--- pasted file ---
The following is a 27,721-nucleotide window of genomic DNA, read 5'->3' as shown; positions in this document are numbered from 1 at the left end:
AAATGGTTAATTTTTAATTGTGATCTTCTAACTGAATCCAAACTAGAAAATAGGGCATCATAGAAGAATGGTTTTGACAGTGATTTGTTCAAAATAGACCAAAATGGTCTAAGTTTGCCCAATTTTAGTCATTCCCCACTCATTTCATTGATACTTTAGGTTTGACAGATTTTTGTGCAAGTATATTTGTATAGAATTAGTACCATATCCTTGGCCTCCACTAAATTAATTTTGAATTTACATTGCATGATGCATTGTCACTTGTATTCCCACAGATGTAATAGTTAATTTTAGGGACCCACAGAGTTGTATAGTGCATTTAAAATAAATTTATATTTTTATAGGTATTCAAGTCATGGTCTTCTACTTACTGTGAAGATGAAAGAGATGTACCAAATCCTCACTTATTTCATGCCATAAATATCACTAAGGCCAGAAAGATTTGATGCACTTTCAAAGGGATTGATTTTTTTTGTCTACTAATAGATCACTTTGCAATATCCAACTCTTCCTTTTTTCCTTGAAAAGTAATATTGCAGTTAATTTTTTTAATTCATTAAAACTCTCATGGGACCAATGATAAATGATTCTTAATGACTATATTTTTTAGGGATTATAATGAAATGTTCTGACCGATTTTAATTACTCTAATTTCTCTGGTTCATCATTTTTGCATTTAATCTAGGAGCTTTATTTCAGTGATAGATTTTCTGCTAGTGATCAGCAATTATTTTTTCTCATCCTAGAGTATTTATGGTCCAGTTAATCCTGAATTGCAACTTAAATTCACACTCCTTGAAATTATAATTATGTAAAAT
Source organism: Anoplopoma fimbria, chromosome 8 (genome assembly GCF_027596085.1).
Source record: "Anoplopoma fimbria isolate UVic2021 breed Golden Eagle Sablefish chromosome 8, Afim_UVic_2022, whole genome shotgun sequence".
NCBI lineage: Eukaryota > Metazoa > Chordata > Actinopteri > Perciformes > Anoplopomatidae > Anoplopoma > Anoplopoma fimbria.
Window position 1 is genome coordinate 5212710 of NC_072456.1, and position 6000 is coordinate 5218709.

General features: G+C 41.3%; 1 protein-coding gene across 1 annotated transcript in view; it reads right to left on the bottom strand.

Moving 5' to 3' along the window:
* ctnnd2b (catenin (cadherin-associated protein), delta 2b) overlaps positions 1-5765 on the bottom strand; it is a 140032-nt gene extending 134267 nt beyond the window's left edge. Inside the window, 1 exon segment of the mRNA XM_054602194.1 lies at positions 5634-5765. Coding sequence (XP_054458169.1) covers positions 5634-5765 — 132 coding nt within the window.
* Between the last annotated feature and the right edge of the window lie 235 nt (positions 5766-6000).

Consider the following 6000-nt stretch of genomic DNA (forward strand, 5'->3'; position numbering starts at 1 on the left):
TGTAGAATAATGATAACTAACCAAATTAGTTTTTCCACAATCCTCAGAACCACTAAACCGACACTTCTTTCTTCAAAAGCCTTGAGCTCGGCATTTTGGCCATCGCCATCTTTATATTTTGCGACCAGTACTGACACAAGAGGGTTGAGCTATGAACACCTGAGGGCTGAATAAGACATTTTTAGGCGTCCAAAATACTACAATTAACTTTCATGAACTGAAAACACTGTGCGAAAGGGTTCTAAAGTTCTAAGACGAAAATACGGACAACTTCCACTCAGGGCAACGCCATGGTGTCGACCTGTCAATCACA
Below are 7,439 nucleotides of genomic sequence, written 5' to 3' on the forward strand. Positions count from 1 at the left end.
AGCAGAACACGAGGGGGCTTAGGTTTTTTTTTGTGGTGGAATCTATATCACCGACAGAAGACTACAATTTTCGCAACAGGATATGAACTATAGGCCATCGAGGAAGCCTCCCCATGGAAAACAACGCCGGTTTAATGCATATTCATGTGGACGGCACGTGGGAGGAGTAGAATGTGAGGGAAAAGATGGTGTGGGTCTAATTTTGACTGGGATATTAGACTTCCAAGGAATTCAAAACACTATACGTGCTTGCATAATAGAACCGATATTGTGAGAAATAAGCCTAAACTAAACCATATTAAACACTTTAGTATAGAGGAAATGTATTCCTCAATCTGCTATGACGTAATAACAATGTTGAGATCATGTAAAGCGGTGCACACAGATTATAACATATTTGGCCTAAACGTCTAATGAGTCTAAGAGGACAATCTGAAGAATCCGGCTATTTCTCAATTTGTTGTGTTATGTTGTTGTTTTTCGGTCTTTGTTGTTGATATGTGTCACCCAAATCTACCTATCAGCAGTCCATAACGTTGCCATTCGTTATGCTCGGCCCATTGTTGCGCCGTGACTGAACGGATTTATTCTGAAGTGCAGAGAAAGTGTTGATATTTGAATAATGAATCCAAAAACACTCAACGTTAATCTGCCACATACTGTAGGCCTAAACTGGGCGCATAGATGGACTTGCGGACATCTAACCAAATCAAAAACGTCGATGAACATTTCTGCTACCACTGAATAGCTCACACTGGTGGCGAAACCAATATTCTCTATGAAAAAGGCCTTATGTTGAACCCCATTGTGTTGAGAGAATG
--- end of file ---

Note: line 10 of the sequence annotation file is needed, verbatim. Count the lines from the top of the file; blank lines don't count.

* Between the last annotated feature and the right edge of the window lie 235 nt (positions 5766-6000).